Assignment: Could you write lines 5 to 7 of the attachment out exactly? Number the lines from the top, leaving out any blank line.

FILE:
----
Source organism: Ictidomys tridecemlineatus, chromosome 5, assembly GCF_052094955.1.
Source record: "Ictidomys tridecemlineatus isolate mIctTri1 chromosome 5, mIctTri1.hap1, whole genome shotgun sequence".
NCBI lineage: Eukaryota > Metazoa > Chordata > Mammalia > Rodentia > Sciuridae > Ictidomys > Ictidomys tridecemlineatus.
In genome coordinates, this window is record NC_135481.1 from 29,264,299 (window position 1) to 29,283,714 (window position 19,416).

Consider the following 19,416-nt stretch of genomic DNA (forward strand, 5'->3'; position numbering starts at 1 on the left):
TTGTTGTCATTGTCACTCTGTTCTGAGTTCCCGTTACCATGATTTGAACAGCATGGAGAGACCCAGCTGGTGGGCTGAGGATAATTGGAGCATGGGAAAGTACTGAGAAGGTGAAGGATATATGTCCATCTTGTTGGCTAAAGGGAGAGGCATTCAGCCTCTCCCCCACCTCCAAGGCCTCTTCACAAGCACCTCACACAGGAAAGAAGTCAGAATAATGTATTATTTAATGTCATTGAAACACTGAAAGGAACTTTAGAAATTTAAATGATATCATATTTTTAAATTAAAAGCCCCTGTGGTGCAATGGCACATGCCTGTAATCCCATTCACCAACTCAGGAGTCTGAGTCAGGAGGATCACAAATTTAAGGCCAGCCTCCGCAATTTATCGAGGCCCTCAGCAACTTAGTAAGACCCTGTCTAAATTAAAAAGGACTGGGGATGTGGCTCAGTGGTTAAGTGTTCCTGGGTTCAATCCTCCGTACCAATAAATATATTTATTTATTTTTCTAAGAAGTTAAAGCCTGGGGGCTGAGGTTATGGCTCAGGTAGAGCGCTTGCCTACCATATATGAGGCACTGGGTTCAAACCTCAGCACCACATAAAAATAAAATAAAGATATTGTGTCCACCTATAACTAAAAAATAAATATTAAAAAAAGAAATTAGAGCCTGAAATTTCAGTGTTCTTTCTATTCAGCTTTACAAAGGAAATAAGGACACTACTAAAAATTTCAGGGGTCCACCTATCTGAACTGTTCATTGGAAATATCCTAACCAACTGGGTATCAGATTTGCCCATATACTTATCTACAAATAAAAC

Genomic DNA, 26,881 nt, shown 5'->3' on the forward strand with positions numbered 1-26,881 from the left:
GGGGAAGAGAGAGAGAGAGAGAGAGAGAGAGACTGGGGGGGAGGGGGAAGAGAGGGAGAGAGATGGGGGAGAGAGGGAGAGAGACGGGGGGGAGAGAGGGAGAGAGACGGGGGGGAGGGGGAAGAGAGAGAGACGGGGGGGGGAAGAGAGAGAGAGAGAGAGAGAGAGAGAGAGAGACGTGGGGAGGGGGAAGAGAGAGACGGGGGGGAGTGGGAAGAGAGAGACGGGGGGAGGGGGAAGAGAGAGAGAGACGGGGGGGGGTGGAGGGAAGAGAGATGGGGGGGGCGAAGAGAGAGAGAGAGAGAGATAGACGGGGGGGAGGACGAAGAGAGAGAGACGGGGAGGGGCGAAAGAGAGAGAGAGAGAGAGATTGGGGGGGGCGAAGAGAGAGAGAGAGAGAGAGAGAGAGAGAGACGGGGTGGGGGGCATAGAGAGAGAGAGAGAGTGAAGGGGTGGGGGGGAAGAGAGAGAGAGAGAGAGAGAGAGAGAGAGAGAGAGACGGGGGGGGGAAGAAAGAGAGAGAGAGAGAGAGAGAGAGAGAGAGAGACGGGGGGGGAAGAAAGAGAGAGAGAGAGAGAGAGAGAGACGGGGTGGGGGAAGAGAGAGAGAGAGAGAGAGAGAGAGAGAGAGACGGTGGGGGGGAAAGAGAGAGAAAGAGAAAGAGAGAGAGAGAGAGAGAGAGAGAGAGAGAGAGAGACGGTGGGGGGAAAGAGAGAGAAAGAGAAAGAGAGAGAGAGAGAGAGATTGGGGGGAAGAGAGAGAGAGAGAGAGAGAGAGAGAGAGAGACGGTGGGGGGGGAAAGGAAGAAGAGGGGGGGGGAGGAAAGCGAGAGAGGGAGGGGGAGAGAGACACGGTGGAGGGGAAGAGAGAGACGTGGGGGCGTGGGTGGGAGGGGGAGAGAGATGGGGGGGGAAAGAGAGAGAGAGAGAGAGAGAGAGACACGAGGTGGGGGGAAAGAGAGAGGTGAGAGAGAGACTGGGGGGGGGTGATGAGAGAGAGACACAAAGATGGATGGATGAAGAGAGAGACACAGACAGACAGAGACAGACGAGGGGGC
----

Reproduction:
Consider the following 19,416-nt stretch of genomic DNA (forward strand, 5'->3'; position numbering starts at 1 on the left):
TTGTTGTCATTGTCACTCTGTTCTGAGTTCCCGTTACCATGATTTGAACAGCATGGAGAGACCCAGCTGGTGGGCTGAGGATAATTGGAGCATGGGAAAGTACTGAGAAGGTGAAGGATATATGTCCATCTTGTTGGCTAAAGGGAGAGGCATTCAGCCTCTCCCCCACCTCCAAGGCCTCTTCACAAGCACCTCACACAGGAAAGAAGTCAGAATAATGTATTATTTAATGTCATTGAAACACTGAAAGGAACTTTAGAAATTTAAATGATATCATATTTTTAAATTAAAAGCCCCTGTGGTGCAATGGCACATGCCTGTAATCCCATTCACCAACTCAGGAGTCTGAGTCAGGAGGATCACAAATTTAAGGCCAGCCTCCGCAATTTATCGAGGCCCTCAGCAACTTAGTAAGACCCTGTCTAAATTAAAAAGGACTGGGGATGTGGCTCAGTGGTTAAGTGTTCCTGGGTTCAATCCTCCGTACCAATAAATATATTTATTTATTTTTCTAAGAAGTTAAAGCCTGGGGGCTGAGGTTATGGCTCAGGTAGAGCGCTTGCCTACCATATATGAGGCACTGGGTTCAAACCTCAGCACCACATAAAAATAAAATAAAGATATTGTGTCCACCTATAACTAAAAAATAAATATTAAAAAAAGAAATTAGAGCCTGAAATTTCAGTGTTCTTTCTATTCAGCTTTACAAAGGAAATAAGGACACTACTAAAAATTTCAGGGGTCCACCTATCTGAACTGTTCATTGGAAATATCCTAACCAACTGGGTATCAGATTTGCCCATATACTTATCTACAAATAAAAC

Genomic DNA, 26,881 nt, shown 5'->3' on the forward strand with positions numbered 1-26,881 from the left: